Pasadena resident Ebony Bowser owns a computer, but it often crashes at crucial times, such as during her telehealth appointments. When her mother told her about Anne Arundel County’s Chromebook giveaway, Bowser seized the opportunity.
On Wednesday, Bowser was among many county residents who turned out for a laptop giveaway at the Linthicum Library. Under a new program, the county is giving away some 7,000 Chromebooks to residents who qualify based on income and other criteria.
More than 200 devices were given away at the event. Many residents who attended the event said having a reliable electronic device would help with school, work and paying bills online.
“It would definitely help being able to do my video doctor’s appointments and speak with my disability lawyer through a video call,” said Bowser, 40, who receives most of her health care through video appointments.
County Executive Steuart Pittman launched the program to close the digital divide that many people experience.
Distribution events will be held at each of the county’s libraries through June.
“These devices are like tools that if you don’t have them in this day and age, you don’t only not get ahead, but it’s really hard to just get by. You can’t access government services,” Pittman told The Baltimore Banner. “There are so many things that are online now, and we still have people that are not connected. We’ve been doing a lot with getting people online, but these devices are a great idea. There are plenty of people who need them.”
The Anne Arundel County Library System is providing the books through a grant from Maryland’s Connected Devices Program, which is under the state Department of Housing and Community Development.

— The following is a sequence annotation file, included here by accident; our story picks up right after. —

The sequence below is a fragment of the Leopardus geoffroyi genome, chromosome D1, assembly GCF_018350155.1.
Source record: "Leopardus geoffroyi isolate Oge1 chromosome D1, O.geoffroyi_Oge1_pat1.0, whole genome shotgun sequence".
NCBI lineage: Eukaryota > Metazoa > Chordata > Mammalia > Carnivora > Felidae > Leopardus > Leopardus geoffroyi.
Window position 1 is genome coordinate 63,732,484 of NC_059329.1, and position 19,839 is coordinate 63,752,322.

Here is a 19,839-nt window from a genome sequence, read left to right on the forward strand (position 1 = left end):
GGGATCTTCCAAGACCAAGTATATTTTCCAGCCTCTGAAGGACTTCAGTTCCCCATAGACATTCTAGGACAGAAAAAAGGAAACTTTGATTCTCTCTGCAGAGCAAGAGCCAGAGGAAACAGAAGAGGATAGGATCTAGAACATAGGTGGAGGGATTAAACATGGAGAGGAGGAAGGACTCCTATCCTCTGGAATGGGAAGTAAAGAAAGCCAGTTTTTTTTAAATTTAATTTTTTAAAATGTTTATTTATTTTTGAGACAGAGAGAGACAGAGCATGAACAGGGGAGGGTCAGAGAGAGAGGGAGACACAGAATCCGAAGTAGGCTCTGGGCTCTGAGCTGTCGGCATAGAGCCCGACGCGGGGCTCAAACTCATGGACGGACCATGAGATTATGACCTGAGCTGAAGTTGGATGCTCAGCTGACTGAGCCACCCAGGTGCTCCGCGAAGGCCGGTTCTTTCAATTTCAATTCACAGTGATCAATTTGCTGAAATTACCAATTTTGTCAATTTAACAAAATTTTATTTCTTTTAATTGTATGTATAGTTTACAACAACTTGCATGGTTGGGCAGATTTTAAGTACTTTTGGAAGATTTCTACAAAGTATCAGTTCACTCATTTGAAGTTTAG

“With our students participating in virtual learning and many families working remotely, closing the digital divide has become increasingly important,” Pittman said in a statement. “I want to thank AACPL for their continued partnership in initiatives that help empower our communities by increasing access to important tools and resources.”
Skip Auld, the CEO of the library system, said the laptop giveaway is consistent with the agency’s mission.
“Libraries are community connectors. We use our resources and partnerships to help people live better lives and build stronger communities,” Auld said in a statement. ”We are proud to work with Anne Arundel County to put these devices in the hands of those who need them most.”
The gap between those who have reliable devices and high-speed internet and those who don’t concerns national leaders.
In 2022, President Joe Biden introduced the “Internet for All” initiative. It stresses that “reliable, high-speed internet is vital to work, learn and compete in a 21st-century economy.”
As of 2022, close to half of the United States population was not using the internet at broadband speeds. This is because broadband internet infrastructure didn’t reach them, or people lacked the resources to afford the service or the knowledge to use it, according to the Harvard Business Review.
Chrometops are powered by ChromeOS, Google’s operating system.
A county resident can qualify for a Chromebook laptop if he or she is 18, resides in the county and qualifies as low-income.
Eligible households include individuals with a current household income below 200% of the federal poverty level — that works out to $55,500 for a family of four — or those currently enrolled or participating in approved government assistance programs, including Medicaid, Supplemental Security Income (SSI) and SNAP, the Supplemental Nutrition Assistance Program.
There is a limit of one per household.
Qualifying residents can register for an available appointment to pick up a Chromebook. The next giveaway event will be held at the Severn Library on Friday from 1 to 4 p.m., and at the Deale Library on Tuesday, Jan. 30, from 2 p.m. to 5 p.m.
Among the recipients Wednesday was Robin Gardner, 65. She said her computer crashed two months ago. During that time, she had to go to a friend’s house to pay bills and check her email. Once she heard about the giveaway on Facebook, she quickly set an appointment.
“This means so much. I feel like crying,” Gardner said after receiving her computer. “This is the best thing that’s happened to me in a long time.”